Debunking 64’er magazine
Now for a story about the magazine 64’er, which TMR can’t even read, apart from the program listings!
And this is hardly a problem since it wasn’t available in the UK when your correspondent was learning to program – not being able to read German language publications was, essentially, a secondary issue compared to not being able to get hold of them in the first place. And, since 64’er wasn’t available in the UK during the author’s self-imposed 1984-1985 window, his entire post is completely irrelevant and can happily be ignored, although we will cover and correct a few points just for entertainment purposes.
This magazine, by the company Markt & Technik (who also published “Happy Computer” magazine, as well as various books), started in Germany in about April 1984, which was the same time I got a Commodore 64, but due to language censorship and lack of distribution, I don’t think I ever heard about it until 2012 or 2013.
Where “language censorship and lack of distribution” actually means “the ridiculous costs of importing a magazine published in Germany to the United Kingdom” of course; shipping paper magazines around the world was and indeed is a very expensive business with the cover price doubling or sometimes even tripling in the process to effectively price the item out of the target market before potential language barriers have started lowering.
Interestingly enough, a sequence of commands which is supposed to give access to the whole 64K, although it claimed to make it look like the C64 had died, didn’t actually work on my C128 in C64 mode! I just got the “READY.” prompt.
Without knowing the actual commands to see what went wrong it’s hard to comment, but your correspondent assumes that the problem will either be an error on the author’s part or down to the commands themselves being misprinted; as noted by your correspondent previously and by the author himself later in the post we’re looking at, publications of the 1980s were typeset by people who had no knowledge or interest in computers and mistakes regularly crept into articles and listings. Not all of these errors were caught and corrected later.
Unfortunately, Commodore soon managed to seize 50% of the home computer market in Germany, so 64’er magazine was devised as a way of helping people who found themselves in the traumatic situation of owning a Commodore 64 or VIC-20
And yet there’s a contingent of those German users still using the C64 to this day; that’s incredibly odd behaviour for people who were supposedly in a “traumatic situation” unless the author mistakenly believes that Stockholm syndrome applies to micro electronics. This supposed trauma is in the author’s head rather than anywhere else and it’s completely impossible to take over half of any market with a product that isn’t wanted by said market.
The next paragraph is about the disk fast loader Hypra Load which was originally a type in listing:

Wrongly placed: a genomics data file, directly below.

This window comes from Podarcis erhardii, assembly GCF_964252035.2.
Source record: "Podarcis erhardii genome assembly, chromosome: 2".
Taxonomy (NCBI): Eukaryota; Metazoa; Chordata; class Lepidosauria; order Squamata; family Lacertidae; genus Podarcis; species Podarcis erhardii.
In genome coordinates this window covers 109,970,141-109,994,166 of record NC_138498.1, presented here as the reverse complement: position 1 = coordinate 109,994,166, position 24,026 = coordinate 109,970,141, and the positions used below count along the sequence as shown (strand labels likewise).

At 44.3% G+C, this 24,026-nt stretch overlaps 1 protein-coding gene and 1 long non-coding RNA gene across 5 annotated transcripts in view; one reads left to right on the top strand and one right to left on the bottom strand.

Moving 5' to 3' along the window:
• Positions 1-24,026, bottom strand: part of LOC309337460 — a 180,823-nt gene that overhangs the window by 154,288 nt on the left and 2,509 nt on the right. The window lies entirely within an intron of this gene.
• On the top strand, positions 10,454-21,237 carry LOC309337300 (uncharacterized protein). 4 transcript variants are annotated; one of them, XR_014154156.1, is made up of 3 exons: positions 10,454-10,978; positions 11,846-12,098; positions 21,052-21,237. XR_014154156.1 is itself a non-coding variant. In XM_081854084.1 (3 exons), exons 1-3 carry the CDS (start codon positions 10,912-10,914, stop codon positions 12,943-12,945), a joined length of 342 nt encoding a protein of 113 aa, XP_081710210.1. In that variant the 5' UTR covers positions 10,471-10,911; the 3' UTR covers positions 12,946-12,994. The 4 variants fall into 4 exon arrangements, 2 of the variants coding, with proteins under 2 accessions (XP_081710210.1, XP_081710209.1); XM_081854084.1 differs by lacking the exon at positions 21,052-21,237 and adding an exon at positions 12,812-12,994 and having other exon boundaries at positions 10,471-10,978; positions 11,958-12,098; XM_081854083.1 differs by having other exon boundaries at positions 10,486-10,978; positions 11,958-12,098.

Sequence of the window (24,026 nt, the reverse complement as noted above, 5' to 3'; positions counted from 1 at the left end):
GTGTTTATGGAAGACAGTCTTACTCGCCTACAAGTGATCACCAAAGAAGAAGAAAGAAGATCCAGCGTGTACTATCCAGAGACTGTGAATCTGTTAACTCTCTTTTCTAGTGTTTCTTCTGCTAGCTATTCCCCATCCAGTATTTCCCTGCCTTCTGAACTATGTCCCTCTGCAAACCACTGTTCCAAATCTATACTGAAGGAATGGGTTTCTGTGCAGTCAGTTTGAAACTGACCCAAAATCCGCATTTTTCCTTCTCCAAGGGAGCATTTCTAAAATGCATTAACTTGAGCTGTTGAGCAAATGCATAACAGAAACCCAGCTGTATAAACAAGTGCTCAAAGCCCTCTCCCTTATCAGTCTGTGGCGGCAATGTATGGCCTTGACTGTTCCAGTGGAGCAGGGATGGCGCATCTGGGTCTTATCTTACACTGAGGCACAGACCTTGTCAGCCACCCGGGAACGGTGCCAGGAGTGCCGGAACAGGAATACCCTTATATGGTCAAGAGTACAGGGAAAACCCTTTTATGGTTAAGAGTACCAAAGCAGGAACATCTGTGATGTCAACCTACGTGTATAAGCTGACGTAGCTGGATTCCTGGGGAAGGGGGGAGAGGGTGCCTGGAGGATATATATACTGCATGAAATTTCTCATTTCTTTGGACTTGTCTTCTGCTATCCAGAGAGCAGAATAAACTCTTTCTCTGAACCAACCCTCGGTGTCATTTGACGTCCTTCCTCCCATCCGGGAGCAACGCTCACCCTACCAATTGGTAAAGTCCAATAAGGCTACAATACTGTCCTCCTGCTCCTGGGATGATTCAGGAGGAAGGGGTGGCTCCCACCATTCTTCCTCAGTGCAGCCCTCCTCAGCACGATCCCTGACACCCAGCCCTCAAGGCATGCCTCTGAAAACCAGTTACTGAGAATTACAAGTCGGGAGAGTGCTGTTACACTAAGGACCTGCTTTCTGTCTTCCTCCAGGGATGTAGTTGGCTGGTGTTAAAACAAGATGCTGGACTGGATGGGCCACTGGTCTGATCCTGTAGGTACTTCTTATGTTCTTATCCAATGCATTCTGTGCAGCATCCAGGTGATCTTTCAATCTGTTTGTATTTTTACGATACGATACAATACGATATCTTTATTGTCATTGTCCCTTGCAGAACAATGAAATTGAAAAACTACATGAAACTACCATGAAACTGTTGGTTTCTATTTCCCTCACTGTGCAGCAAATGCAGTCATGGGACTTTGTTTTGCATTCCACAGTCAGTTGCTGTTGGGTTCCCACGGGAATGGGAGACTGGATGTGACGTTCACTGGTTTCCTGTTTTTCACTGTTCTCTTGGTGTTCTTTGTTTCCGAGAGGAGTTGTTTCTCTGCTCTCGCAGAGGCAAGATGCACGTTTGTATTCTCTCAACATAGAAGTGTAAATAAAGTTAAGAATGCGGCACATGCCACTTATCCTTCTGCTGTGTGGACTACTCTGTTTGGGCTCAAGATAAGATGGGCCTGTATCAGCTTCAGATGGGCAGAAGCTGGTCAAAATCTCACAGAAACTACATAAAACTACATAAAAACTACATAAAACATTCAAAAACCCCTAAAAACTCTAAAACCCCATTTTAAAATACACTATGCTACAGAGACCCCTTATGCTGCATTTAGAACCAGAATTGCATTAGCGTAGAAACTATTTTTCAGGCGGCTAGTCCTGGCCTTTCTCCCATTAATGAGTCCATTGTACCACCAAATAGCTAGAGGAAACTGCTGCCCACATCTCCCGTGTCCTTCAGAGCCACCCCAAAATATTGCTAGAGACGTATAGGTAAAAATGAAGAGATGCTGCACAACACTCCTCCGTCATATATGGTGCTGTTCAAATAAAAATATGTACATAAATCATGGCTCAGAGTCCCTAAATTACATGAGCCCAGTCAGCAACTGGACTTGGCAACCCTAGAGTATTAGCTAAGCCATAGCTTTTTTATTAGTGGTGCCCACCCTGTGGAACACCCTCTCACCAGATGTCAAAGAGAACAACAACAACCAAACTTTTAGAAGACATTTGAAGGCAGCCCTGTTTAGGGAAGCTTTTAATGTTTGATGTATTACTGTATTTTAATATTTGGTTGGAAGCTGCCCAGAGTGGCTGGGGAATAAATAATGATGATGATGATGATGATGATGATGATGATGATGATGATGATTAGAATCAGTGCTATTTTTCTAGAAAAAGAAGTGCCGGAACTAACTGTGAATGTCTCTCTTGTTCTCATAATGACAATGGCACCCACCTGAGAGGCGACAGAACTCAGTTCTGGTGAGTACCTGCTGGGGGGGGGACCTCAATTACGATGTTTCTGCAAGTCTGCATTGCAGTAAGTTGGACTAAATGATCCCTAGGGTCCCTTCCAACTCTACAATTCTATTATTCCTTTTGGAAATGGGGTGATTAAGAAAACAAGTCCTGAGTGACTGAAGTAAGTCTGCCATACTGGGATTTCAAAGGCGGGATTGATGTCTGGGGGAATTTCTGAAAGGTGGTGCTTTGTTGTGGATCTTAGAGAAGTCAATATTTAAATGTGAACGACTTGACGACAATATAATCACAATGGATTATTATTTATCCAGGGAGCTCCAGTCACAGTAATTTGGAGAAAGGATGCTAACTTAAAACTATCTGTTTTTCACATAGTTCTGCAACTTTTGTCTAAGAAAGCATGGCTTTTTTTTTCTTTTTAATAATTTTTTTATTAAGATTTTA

This caused a big stir wherever people were able to get hold of this magazine, such as German speaking parts of Europe, Denmark, and the Netherlands, but not Britain, where it was unknown, so unlucky C64 owners in Britain who could afford disk drives had to pay out even more money for Jiffy DOS or Dolphin DOS instead.
This is of course complete and utter bilge, even by the author’s self-imposed cut-off of 1985 there were software-based fast loaders available to C64 users in the UK both commercially and in the public domain. The author mistakes his own ignorance for fact once more.
It seems that in the USA, packages including the C64 with a disk drive were heavily discounted, but according to “Compute!”. the original C64 designers made the commands LOAD and SAVE default to tape, because they thought most C64 owners would be using “Datasette” tape drives instead of the more expensive disk drives. […] This means that Commodore’s original masterplan was to leave C64 users with BASIC V2 instead of a replacement language or compiler loaded from disk!
And this is completely nonsensical even by the author’s “standards”; the default device is tape yes, but that doesn’t prevent anything being loaded from disk at all.
Staring with their Issue 01/85 (i.e. January 1985) 64’er magazine began publishing listings with checksums for each line, produced by their own published checksum type in programs! One of these was for BASIC programs, while the other was for pure Machine Code. They even accepted hexadecimal numbers!
The author previously said it wasn’t possible to use hexadecimal numbers from C64 BASIC so it’s nice to see him debunking his own posts again.
Unfortunately, it wasn’t published by Commodore, so it was yet another example of Commodore letting other people fix their mess instead of doing it themselves!
Once again the author is whining on as though no other computer company did exactly the same thing so we shall note once more dear reader that, whilst Commodore provided all the information required to create these expansion programs, Atari kept the relevant information to themselves for years and left programmers floundering or (illegally) reverse engineering Atari software for information.
The author desperately wants Commodore and the C64 to be the villains of the piece as an excuse for his own previous failings, but even after a year and a half he’s still spectacularly avoiding any kind of coherent argument.